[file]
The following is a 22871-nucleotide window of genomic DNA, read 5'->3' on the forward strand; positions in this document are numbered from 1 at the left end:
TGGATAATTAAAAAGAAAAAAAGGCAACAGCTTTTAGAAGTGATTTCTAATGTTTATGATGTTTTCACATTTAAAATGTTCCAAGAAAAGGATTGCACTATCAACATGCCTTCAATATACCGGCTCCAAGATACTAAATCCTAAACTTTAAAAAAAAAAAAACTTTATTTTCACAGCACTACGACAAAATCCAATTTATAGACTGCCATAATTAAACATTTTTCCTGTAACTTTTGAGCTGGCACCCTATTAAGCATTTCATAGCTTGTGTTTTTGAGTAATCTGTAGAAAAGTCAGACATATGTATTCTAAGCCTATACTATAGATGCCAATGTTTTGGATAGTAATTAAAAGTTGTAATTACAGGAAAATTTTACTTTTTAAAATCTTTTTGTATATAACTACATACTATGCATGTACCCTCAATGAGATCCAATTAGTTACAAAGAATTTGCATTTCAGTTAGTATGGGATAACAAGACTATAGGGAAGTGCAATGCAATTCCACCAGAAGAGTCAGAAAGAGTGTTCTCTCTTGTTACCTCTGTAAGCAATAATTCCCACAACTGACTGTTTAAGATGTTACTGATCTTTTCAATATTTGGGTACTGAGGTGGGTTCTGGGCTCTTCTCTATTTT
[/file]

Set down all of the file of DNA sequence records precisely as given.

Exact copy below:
The following is a 22871-nucleotide window of genomic DNA, read 5'->3' on the forward strand; positions in this document are numbered from 1 at the left end:
TGGATAATTAAAAAGAAAAAAAGGCAACAGCTTTTAGAAGTGATTTCTAATGTTTATGATGTTTTCACATTTAAAATGTTCCAAGAAAAGGATTGCACTATCAACATGCCTTCAATATACCGGCTCCAAGATACTAAATCCTAAACTTTAAAAAAAAAAAAACTTTATTTTCACAGCACTACGACAAAATCCAATTTATAGACTGCCATAATTAAACATTTTTCCTGTAACTTTTGAGCTGGCACCCTATTAAGCATTTCATAGCTTGTGTTTTTGAGTAATCTGTAGAAAAGTCAGACATATGTATTCTAAGCCTATACTATAGATGCCAATGTTTTGGATAGTAATTAAAAGTTGTAATTACAGGAAAATTTTACTTTTTAAAATCTTTTTGTATATAACTACATACTATGCATGTACCCTCAATGAGATCCAATTAGTTACAAAGAATTTGCATTTCAGTTAGTATGGGATAACAAGACTATAGGGAAGTGCAATGCAATTCCACCAGAAGAGTCAGAAAGAGTGTTCTCTCTTGTTACCTCTGTAAGCAATAATTCCCACAACTGACTGTTTAAGATGTTACTGATCTTTTCAATATTTGGGTACTGAGGTGGGTTCTGGGCTCTTCTCTATTTT